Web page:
Rules generated by the DEQ for enactment of legislation that have a potential impact on business would have to be approved by a majority of the nine voting members of the committee.

 

Also created would be a permit appeal panel and an advisory board off scientific experts.

 

This legislation was passed at the end of January by the Senate on a party-line vote of 33 yeas, 26 nays. In case you are wondering, local Senators Marty Knollenberg (R-Birmingham, Bloomfild Hills, Rochester Hills and Rochester) and Jim Marleau (R-Bloomfield Township) voted in favor of the bills which have now moved to the Michigan House and could face a vote before lawmakers go on summer recess.

 

I won’t belabor the issue, but I think the current system of rule-making and legislative override works relatively well. The proposed new system is clearly designed to allow business to have an inordinate say over what rules will be written, which I don’t think serves the public well. Macomb County Senator Stever Bieda (D) probably said it best when he compared the new system to “putting the fox in charge of the hen house” while tipping “the scales of justice in favor of biased special interests.”

 

As an interesting side note, the Environmental Justice Work Group –  created by Gov. Snyder to make policy recommendations to “further increase the quality of life for all Michiganders” – has recommended that he veto these bills if they reach his desk.

 

The second example of legislative intent to ease restrictions on business is House Bill 5638 sponsored by Representative Aaron Miller (R-Sturgis) that would basically make it easier for business to withdraw water of 100,000 gallons or more daily by bypassing the current DEQ modeling tool as part of the permit process. Applicants would be allowed to provide their own report from their own experts to attest that streams and aquatic life would not be impacted.

 

Currently those hoping for a permit have to submit information for an interactive online evaluation by using a Withdrawal Assessment Tool developed in 2008 by scientists at Michigan State University, University of Michigan, U.S. Geological Survey and the state of Michigan.

 

Under the Miller proposal, applicants can find their own expert and if they determine there is minimal or no impact, then a permit is automatically granted. The DEQ can, within two years, contest a  withdrawal at which time results of five pump test would be submitted so the department can determine the impact. Just the opposite of what should be happening when any permit is issued that could have environmental impact.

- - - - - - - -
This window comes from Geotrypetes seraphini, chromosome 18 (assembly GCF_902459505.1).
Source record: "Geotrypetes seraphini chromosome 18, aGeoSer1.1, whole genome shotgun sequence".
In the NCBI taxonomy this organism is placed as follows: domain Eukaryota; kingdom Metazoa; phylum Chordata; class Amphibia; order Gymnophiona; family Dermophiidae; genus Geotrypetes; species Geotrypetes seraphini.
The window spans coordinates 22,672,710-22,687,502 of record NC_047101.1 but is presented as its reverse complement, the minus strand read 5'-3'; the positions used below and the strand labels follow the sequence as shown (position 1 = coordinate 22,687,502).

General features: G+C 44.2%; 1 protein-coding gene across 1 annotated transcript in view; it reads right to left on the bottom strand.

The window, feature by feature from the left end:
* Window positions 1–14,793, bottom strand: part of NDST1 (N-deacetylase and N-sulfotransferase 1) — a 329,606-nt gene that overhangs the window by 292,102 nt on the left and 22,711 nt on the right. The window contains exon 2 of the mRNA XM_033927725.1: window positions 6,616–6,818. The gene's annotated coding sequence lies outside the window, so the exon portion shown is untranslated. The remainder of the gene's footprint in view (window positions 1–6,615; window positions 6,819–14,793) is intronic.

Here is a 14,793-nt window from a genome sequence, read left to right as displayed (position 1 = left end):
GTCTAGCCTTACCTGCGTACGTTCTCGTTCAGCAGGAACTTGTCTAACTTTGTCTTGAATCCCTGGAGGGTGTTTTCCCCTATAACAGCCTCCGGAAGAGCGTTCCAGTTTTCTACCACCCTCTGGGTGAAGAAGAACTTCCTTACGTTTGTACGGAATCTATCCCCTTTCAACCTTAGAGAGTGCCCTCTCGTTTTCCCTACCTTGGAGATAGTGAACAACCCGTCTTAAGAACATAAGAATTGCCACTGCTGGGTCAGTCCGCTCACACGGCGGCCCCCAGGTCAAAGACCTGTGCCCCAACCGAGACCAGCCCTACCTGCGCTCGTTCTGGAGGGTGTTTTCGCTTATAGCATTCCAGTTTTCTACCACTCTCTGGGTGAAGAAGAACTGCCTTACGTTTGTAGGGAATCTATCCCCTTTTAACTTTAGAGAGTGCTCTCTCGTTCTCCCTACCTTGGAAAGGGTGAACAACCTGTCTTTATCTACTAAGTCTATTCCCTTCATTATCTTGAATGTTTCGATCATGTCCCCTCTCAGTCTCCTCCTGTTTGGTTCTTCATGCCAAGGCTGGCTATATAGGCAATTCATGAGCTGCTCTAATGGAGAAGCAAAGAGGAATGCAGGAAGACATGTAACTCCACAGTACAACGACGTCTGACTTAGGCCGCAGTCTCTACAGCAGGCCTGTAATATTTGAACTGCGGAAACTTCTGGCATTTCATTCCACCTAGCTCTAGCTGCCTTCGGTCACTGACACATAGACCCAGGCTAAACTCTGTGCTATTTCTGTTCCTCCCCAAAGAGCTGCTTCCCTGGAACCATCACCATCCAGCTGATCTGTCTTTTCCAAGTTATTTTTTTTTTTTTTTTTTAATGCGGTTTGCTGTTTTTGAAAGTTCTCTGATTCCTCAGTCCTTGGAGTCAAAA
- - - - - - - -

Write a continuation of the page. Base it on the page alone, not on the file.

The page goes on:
Oh, I almost forgot. In the case of permits for withdrawals for agricultural operations – the largest user of water in the state – all information as part of the permit approval process and operating records would be exempt from the Michigan Freedom of Information Act. So the application process would be secret, in essence cutting out the public for being involved in the approval process or any method of monitoring ongoing withdrawals and related impact problems. Framers of this bill claim that the secrecy is necessary for homeland security due to possible “terrorist” threats.

 

I am not convinced that communicating with local lawmakers in Lansing will do much good, but I provide the email addresses regardless to the senators and representatives for our area:

 

Sen. Marty Knollenberg (R), senmknollenberg@senate.michigan.gov; Sen. Jim Marleau (R), senjmarleau@senate.michigan.gov; Rep. Mike McCready (R), mikemccready@house.mi.gov; Rep. Tim Greimel (D), timgreimel@house.mi.gov.

 

Personally, I plan on writing directly to Gov. Rick Snyder (governersoffice@michigan.gov) to ask that both of these legislative efforts get his veto if they reach his office.

 

Hopefully, some of you, as you have done in the past, will take the time to do the same.

 

David Hohendorf

Publisher

DavidHohendorf@DowntownPublications.com